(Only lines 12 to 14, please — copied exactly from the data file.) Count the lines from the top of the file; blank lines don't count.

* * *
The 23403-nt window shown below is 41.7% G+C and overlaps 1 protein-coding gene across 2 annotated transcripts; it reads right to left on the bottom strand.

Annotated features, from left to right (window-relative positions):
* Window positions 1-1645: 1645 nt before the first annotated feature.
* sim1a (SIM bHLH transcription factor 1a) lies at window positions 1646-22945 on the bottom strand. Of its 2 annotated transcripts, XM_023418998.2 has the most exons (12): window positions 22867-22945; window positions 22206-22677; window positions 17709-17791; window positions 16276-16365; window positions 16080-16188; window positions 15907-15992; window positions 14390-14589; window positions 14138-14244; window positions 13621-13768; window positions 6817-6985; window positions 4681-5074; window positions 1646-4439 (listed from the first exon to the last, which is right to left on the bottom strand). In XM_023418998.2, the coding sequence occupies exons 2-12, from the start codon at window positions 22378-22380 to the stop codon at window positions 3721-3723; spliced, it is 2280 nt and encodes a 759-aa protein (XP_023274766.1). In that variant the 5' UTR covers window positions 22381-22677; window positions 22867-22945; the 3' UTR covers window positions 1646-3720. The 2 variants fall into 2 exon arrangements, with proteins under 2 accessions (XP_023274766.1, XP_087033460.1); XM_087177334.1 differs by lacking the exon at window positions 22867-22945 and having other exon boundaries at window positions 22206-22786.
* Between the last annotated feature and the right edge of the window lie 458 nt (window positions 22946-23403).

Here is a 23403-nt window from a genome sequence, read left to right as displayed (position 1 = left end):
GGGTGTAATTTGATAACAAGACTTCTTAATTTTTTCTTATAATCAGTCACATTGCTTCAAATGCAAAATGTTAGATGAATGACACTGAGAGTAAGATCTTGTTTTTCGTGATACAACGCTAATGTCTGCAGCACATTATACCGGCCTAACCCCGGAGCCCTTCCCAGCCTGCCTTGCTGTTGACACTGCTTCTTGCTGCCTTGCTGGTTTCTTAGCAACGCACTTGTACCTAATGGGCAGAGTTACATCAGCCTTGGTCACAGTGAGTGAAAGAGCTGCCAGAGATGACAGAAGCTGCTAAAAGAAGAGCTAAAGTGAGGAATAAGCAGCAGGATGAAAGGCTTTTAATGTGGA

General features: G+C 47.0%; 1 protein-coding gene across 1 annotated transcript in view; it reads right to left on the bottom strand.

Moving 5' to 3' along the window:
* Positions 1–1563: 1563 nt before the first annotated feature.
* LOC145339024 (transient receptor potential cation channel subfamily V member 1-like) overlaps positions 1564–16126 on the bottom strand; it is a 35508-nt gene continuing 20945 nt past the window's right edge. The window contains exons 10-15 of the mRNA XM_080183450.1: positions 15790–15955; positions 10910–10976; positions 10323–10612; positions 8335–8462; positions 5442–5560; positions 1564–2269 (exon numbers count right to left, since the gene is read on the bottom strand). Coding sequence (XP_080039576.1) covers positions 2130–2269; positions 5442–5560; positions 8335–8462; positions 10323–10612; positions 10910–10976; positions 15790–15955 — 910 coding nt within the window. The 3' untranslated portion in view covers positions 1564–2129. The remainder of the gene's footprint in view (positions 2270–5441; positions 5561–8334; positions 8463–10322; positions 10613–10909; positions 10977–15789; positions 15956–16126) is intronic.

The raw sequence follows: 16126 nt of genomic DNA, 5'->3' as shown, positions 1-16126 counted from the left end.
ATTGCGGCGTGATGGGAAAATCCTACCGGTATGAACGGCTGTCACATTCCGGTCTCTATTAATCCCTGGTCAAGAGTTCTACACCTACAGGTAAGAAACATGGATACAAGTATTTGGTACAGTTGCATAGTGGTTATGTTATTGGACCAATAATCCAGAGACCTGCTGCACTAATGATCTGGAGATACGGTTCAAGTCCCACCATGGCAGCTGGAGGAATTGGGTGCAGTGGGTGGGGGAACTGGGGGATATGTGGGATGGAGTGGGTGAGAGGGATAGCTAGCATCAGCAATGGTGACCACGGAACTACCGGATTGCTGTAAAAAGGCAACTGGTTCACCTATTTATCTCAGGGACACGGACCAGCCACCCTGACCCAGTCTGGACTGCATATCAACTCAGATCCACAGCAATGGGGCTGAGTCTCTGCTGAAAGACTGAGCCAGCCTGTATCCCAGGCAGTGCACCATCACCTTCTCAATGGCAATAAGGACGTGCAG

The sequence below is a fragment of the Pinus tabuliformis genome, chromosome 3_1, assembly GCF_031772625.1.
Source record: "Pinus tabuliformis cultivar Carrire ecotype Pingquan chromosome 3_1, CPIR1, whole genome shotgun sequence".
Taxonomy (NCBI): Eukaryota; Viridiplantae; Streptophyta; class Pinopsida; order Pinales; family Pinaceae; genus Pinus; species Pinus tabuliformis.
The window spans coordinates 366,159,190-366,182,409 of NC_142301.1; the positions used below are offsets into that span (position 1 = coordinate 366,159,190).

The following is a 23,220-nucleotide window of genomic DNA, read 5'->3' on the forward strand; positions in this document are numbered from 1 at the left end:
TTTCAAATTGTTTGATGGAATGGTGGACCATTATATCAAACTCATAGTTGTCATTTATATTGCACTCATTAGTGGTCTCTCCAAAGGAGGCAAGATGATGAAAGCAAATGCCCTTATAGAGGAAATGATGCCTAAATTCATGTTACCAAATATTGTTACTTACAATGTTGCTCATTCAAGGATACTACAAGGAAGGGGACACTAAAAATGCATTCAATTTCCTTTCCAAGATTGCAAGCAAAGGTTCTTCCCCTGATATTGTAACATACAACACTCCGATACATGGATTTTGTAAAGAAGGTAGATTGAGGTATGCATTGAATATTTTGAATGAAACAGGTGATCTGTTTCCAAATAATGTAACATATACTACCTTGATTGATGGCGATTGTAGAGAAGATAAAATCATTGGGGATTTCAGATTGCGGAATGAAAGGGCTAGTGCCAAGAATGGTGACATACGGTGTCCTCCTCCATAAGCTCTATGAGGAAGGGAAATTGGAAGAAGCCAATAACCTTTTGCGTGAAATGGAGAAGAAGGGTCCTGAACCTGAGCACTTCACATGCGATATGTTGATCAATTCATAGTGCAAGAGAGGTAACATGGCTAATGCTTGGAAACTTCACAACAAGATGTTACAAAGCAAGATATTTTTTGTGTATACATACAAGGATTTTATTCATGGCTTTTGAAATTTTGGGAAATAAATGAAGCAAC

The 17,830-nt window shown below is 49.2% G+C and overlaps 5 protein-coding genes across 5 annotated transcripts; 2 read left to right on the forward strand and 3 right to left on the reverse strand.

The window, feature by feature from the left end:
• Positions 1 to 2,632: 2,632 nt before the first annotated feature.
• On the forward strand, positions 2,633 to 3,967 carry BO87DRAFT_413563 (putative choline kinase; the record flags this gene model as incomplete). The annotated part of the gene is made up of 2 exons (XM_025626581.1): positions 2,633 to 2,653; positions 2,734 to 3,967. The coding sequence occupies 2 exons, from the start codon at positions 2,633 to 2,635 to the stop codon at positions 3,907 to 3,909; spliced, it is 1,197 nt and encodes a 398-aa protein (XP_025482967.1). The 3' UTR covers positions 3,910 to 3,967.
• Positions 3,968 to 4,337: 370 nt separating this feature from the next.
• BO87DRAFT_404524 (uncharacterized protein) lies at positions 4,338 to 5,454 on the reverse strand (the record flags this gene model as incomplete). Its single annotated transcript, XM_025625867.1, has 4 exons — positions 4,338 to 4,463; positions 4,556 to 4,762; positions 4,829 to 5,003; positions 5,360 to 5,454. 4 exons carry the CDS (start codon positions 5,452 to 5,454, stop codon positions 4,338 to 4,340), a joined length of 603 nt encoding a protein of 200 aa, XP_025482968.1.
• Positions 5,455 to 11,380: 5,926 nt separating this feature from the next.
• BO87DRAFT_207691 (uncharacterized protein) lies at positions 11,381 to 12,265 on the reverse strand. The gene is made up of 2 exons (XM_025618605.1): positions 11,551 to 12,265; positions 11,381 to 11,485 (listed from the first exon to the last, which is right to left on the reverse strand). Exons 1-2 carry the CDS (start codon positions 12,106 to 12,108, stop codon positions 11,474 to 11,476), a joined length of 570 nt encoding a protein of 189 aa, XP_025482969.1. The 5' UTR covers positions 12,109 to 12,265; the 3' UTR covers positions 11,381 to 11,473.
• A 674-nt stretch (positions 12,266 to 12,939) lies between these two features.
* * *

The raw sequence follows: 16126 nt of genomic DNA, 5'->3' as shown, positions 1-16126 counted from the left end.
ATTGCGGCGTGATGGGAAAATCCTACCGGTATGAACGGCTGTCACATTCCGGTCTCTATTAATCCCTGGTCAAGAGTTCTACACCTACAGGTAAGAAACATGGATACAAGTATTTGGTACAGTTGCATAGTGGTTATGTTATTGGACCAATAATCCAGAGACCTGCTGCACTAATGATCTGGAGATACGGTTCAAGTCCCACCATGGCAGCTGGAGGAATTGGGTGCAGTGGGTGGGGGAACTGGGGGATATGTGGGATGGAGTGGGTGAGAGGGATAGCTAGCATCAGCAATGGTGACCACGGAACTACCGGATTGCTGTAAAAAGGCAACTGGTTCACCTATTTATCTCAGGGACACGGACCAGCCACCCTGACCCAGTCTGGACTGCATATCAACTCAGATCCACAGCAATGGGGCTGAGTCTCTGCTGAAAGACTGAGCCAGCCTGTATCCCAGGCAGTGCACCATCACCTTCTCAATGGCAATAAGGACGTGCAG

The sequence below is a fragment of the Pinus tabuliformis genome, chromosome 3_1, assembly GCF_031772625.1.